Framing Hanley, a five-piece band from Nashville, TN, share’s little in common with Music City’s country music monopoly. Instead this band plays rock and roll, with a touch of emo. Envy is the act’s fourth album, and it’s an emotionally charged effort.
Kenneth Nixon is the group’s lead vocalist, and he’s joined by two guitarists (Ryan Blecher and Nic Brooks), bassist Jonathan Stoye and Shad Teems on drums. The best word to describe these twelve songs are ‘intense.’ Even when the sonic is tamped down, as it is on “Throwing Knives,” there’s an unavoidable tension in this music. Of course, the aforementioned title is also a big red flag; throwing knives is one level greater than, say, running with scissors. Album closer “Baggage Claim” is even gentler. Built upon a soft guitar part, this one finds Nixon letting his emotional guard down for a song filled with romantic thoughts. With a whole lot more twang, the latter could have been a more Nashville-like country song. Nixon even yodels (or might this be termed softly howling) near track’s end.
The album opens with “Say You Never,” which finds Nixon singing lyrics that make him sound like a prosecuting attorney cross examining a witness during a trial. This one uses Auto-tune with Nixon’s vocals, to give it a slightly different vibe than the rest of the album.
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One titled “Misery” includes the line, “Misery really does love company,” which may just be the album’s most emo lyric. Then again, emo bands – both the good ones and the baddies – were also known to give their songs long, complicated titles, and this song name is just one word. Self-deprecation continues, though, with “Joke’s On Us,” which is a softer, more meditatively sad song. “Forgiveness Is An Art” is one of the album’s more guitar-y songs – particularly its intro. The song title is also a truism. Forgiveness is one of those acts that is always so much easier said than done. Even when we offer others forgiveness, truly meaning it is even more difficult. It can sometimes look like when two fighting children are forced to apologize to each other. They may say the right words, but these apologies are oftentimes spoken through gritted teeth. A person that can sincerely forgive (and even honestly forget), is most decidedly saintly.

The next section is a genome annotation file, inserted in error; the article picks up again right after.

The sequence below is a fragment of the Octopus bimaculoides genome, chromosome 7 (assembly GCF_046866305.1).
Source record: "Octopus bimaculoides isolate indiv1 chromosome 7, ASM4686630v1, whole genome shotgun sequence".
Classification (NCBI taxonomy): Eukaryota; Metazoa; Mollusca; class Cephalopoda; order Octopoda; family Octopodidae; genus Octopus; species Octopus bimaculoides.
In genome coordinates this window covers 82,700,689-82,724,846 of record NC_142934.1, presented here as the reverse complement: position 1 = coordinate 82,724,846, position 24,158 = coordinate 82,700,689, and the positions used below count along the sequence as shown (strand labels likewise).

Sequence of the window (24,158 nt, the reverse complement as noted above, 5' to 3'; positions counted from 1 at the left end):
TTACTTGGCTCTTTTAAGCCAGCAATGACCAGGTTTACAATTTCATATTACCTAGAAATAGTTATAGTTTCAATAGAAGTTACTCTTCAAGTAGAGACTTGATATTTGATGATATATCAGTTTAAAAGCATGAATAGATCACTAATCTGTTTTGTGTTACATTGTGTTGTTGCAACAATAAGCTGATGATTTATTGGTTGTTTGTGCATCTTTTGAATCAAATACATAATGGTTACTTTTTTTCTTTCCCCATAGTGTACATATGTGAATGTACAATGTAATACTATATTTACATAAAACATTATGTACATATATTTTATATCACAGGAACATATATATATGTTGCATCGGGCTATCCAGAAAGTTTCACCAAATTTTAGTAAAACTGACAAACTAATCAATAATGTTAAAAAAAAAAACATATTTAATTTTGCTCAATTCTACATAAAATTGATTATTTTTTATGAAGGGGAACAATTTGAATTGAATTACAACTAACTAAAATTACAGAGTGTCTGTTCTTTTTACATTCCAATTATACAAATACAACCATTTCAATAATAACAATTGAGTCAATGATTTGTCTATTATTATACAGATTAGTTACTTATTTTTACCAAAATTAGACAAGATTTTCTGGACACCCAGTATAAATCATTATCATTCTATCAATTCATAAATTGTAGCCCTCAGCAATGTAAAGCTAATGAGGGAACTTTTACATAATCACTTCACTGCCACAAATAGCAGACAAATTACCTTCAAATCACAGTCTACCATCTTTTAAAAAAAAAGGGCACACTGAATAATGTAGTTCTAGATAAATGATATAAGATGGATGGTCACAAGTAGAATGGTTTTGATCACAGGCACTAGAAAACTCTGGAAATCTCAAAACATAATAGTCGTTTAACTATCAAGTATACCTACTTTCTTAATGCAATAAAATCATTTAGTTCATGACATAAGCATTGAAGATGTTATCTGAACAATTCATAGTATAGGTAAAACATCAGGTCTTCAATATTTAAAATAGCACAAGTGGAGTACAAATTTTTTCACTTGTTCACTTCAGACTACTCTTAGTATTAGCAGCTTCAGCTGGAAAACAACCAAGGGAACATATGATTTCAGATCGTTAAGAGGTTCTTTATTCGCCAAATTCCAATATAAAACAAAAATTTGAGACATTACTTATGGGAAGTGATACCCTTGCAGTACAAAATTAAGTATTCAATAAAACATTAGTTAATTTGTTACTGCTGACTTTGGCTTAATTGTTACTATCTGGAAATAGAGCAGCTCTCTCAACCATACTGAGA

With “Puzzle Pieces,” Nixon is heard announcing, “I don’t wanna be another part of your puzzle.” You get the immediate impression this is one complicated individual he’s talking about and involving himself in that other’s life will make his life even more complicated. Oddly enough, though, the music on Envy is fairly complicated, which leads one to believe Nixon is also equally complicated. Maybe he’s trying to avoid the person/puzzle because he’s a puzzle himself.
Framing Hanley is, indeed, filled with smartly complicated rock songs. It’s not the sort of album that can ever be appreciated while played in the background. You might even think of these twelve songs as a dozen puzzle pieces. A jigsaw puzzle is always rewarding when you can finally see how it all fits together. No guarantee you’ll make full sense of Nixon and his bandmates after devouring this album, but it’s sure worth the effort.